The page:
Here Kolk elevates some of the most important themes of the book: namely, the interconnected nature of caretaking and possession (both “care” and “taking”) and the role of the Campbell House in shoring up the authenticity of a White, elite past in downtown St. Louis. Through the micropolitics of the Campbell House, Kolk illustrates the ways in which acts of care for the house were also motivated by a desire to exert control over broader, uncontrollable forces in urban American life (desegregation, industrialization, and suburbanization, to name a few). Because of what Kolk terms the “memorial unconscious,” she makes it clear that the deepest notions of preservation are often intricately bound up with the destruction wrought by renewal – you need one for the other to have meaning (17).

Kolk nods at, but does not always fully draw the connection between, the larger stakes of such a salvage anthropology approach to the urban built environment (and, by extension, its implications for broader historic preservation practice). Some communities, particularly working-class and communities of color, she makes clear, are disproportionately harmed by the “willful neglect and violative takings” (158) typified by mid-century urban renewal, and St. Louis was no exception. But, while sites like the Campbell House often serve to shore up White, middle-class historical fantasies or notions of who ought to form part of a historical record or narrative, she does not fully explore the ways in which working-class and/or communities of color are rarely served by these compensatory acts of preservation – especially as the material artifacts connected to their history are dismantled, whether from federal urban renewal or, more recently, gentrification.

While the book is laudably rooted in the archival resources associated with the Campbell House, for readers less familiar with the urban history of St. Louis or historic preservation, the book does not always offer broader connections to the larger national trends that underpin the story. For instance, how did the changing approach to interpretation align with phases of urban change in St. Louis in the second half of the century, such as the demographic shifts associated with the racialized suburbanization that drove practices of urban renewal, and whose ensuing patterns of racial segregation continue to this day? Similarly, while Kolk remarks upon the sense of “disjointedness” that visitors have described, throughout the museum’s history, when stepping from the streets of downtown St. Louis into a pristine Victorian environment, I would have been curious to know more about the 20th-century layers of the surrounding neighborhood, which would presumably include the Black, labor, and urban history that have not been fully recognized inside the museum’s walls.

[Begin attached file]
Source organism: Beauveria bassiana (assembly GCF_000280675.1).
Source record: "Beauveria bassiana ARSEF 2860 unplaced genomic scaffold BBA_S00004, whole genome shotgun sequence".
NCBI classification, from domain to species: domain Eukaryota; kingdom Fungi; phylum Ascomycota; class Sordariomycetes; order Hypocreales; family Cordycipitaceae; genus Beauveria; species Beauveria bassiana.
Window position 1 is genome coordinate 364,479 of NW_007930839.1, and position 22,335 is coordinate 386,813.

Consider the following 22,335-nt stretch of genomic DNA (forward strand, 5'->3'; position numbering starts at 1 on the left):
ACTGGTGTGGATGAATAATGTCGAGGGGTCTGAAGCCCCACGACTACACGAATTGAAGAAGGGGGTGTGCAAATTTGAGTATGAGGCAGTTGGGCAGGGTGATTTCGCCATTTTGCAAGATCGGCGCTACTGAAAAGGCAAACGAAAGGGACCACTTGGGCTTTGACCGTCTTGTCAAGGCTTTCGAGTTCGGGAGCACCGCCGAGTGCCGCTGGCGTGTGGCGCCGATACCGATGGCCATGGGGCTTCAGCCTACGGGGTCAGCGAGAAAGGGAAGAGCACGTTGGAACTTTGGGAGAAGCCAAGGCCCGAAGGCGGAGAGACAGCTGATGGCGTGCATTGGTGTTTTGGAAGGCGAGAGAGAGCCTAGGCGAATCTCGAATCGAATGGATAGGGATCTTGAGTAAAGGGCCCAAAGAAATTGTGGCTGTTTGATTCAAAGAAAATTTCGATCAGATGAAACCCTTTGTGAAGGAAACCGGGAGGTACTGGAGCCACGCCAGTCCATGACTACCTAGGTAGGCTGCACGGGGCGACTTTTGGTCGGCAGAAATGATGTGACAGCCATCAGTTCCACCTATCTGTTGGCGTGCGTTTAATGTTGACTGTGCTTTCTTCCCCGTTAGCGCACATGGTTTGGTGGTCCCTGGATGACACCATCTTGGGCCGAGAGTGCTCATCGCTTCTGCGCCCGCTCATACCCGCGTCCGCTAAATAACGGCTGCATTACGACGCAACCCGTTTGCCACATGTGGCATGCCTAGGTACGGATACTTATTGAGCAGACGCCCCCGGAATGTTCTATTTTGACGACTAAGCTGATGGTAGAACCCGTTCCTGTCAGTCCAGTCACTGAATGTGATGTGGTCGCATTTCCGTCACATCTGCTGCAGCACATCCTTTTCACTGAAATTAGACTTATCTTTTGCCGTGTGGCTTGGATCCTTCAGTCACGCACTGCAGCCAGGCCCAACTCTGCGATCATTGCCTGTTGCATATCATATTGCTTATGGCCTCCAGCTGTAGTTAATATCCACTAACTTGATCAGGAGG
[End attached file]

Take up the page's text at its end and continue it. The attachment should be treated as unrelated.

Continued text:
The central claim of the book – that saving and possession are just the other side of the coin from loss and taking, and that the act of preservation is often an effort, at root, to exert a new narrative of control over a place – is an important one for more than just historic house museums. This is a theme that plays out at the level of the neighborhood and at the scale of the city. One of Kolk’s important contributions is to localize this effort, and to draw attention to the ways in which preservation might inadvertently seek to create outposts of control to shore up these broader place narratives.